On February 9, 2011, the SEC issued its first proposed rule
amendments pursuant to the requirement of the Dodd-Frank Act to
remove references to credit ratings in the SEC's rules and
forms and replace them with other appropriate criteria.
Specifically, the proposed rules would revise the eligibility
criteria for registering primary offerings of non-convertible
securities on Forms S-3 and F-3, the principal U.S. short form
registration statements. Additionally, and of particular
significance to Canadian companies, the SEC is proposing to rescind
Form F-9, the primary MJDS form for registered offerings of
non-convertible debt and preferred stock.
To use Form S-3 or Form F-3 for primary offerings, issuers must
either have a $75 million public equity float or, if they do not
satisfy that requirement (e.g., in the case of a wholly owned
subsidiary), then any non-convertible securities (i.e., debt or
preferred shares) to be registered must be investment grade rated.
As proposed by the SEC, the investment grade eligibility
requirement of these forms would be replaced with a requirement
that the issuer have issued at least $1 billion in non-convertible
securities (other than common equity) for cash in SEC-registered
offerings over the three years preceding the filing of the
registration statement. This is the same criterion used under the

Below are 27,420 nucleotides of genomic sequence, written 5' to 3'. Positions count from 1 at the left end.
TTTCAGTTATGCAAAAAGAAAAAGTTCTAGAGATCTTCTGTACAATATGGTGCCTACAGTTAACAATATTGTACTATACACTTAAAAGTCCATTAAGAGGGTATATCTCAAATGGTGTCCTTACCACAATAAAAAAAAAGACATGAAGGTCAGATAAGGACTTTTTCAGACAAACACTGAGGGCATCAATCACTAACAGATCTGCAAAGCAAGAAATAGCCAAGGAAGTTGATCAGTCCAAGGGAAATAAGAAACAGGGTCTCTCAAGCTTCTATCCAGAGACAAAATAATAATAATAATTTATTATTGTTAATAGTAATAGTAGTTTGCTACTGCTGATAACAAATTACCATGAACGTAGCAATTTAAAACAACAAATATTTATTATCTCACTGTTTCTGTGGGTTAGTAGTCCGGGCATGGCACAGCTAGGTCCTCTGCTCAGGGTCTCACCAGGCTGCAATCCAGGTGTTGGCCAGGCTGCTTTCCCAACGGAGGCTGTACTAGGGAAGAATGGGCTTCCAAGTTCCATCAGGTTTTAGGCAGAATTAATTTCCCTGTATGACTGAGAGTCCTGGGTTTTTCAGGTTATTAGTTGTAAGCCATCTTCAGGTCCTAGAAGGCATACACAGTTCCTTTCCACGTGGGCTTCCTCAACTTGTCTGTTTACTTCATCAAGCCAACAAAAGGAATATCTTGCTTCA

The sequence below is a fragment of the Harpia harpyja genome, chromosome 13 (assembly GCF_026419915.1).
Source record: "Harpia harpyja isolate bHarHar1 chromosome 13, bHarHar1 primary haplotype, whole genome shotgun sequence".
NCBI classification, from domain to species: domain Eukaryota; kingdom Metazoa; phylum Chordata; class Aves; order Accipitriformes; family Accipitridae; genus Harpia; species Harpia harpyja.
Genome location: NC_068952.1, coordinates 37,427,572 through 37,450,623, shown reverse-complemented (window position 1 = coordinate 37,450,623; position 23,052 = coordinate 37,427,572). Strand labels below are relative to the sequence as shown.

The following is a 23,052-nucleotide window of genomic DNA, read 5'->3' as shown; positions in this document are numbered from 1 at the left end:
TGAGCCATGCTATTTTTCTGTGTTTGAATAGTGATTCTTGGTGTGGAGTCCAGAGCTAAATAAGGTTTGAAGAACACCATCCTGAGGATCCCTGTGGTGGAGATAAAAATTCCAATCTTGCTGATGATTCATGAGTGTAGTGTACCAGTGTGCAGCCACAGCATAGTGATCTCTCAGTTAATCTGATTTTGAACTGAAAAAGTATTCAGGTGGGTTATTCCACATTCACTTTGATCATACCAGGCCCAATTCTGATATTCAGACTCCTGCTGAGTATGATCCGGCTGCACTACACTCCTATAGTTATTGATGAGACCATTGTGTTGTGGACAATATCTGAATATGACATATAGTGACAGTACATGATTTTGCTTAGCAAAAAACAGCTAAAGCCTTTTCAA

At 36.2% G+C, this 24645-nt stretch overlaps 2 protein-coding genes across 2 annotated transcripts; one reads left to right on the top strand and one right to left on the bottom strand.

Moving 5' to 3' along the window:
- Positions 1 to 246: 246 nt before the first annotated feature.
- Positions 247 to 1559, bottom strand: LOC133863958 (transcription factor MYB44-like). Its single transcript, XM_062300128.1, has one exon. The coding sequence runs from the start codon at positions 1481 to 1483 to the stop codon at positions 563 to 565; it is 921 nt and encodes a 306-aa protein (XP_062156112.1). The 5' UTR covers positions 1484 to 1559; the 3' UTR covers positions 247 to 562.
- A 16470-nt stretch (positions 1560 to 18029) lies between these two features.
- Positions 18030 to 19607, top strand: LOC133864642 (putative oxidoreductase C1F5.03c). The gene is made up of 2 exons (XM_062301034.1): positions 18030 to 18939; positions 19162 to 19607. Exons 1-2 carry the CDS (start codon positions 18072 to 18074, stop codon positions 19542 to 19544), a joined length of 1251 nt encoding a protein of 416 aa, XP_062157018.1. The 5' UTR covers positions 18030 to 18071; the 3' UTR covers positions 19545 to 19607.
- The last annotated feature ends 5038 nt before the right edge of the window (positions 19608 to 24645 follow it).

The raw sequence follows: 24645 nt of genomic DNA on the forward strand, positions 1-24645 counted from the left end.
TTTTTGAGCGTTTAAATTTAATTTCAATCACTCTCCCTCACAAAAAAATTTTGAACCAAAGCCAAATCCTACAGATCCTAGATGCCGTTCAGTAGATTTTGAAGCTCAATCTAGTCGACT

Securities Act of 1933 to define issuers of
non-convertible securities as "well-known seasoned
The proposed rules would also rescind Form F-9, which similarly
requires that the debt or preferred securities to be registered be
investment grade rated. Use of Form F-9 (rather than Form F-10, the
general MJDS registration statement form), is often preferred
because it does not (as does Form F-10) require reconciliation of
the issuer's financial statements to U.S. GAAP. Because,
however, Canadian public companies are now generally required to
prepare their financial statements in accordance with IFRS, the SEC
is of the view that Form F-9 is dispensable. Form F-10, however,
requires that either the issuer of the registered securities have a
public equity float of $75 million or that any debt securities or
preferred securities of a majority-owned subsidiary being
registered be fully and unconditionally guaranteed by the parent
company, which itself must meet all the F-10 requirements.
The proposing release further provides that issuers that currently
have a reporting obligation under the Securities Exchange Act
of 1934 resulting solely from an F-9 registration statement
covering investment grade securities would be required to file
annual reports on Form 20-F rather than being permitted, as is
currently the case, to file on MJDS Form 40-F. Preparation of Form
20-F, a U.S. form, requires considerably more time and effort than
does Form 40-F, which is essentially a wrapper form covering the
issuer's annual information form, audited financial statements
and MD&A filed in Canada.
The proposed amendments are subject to public comment, and thus the
final rules may differ in significant ways from the proposals. The
comment period for the rule proposal ends on March 28, 2011, and
adoption of the final rules is scheduled for the second quarter of
The content of this article is intended to provide a general
guide to the subject matter. Specialist advice should be sought
about your specific circumstances.
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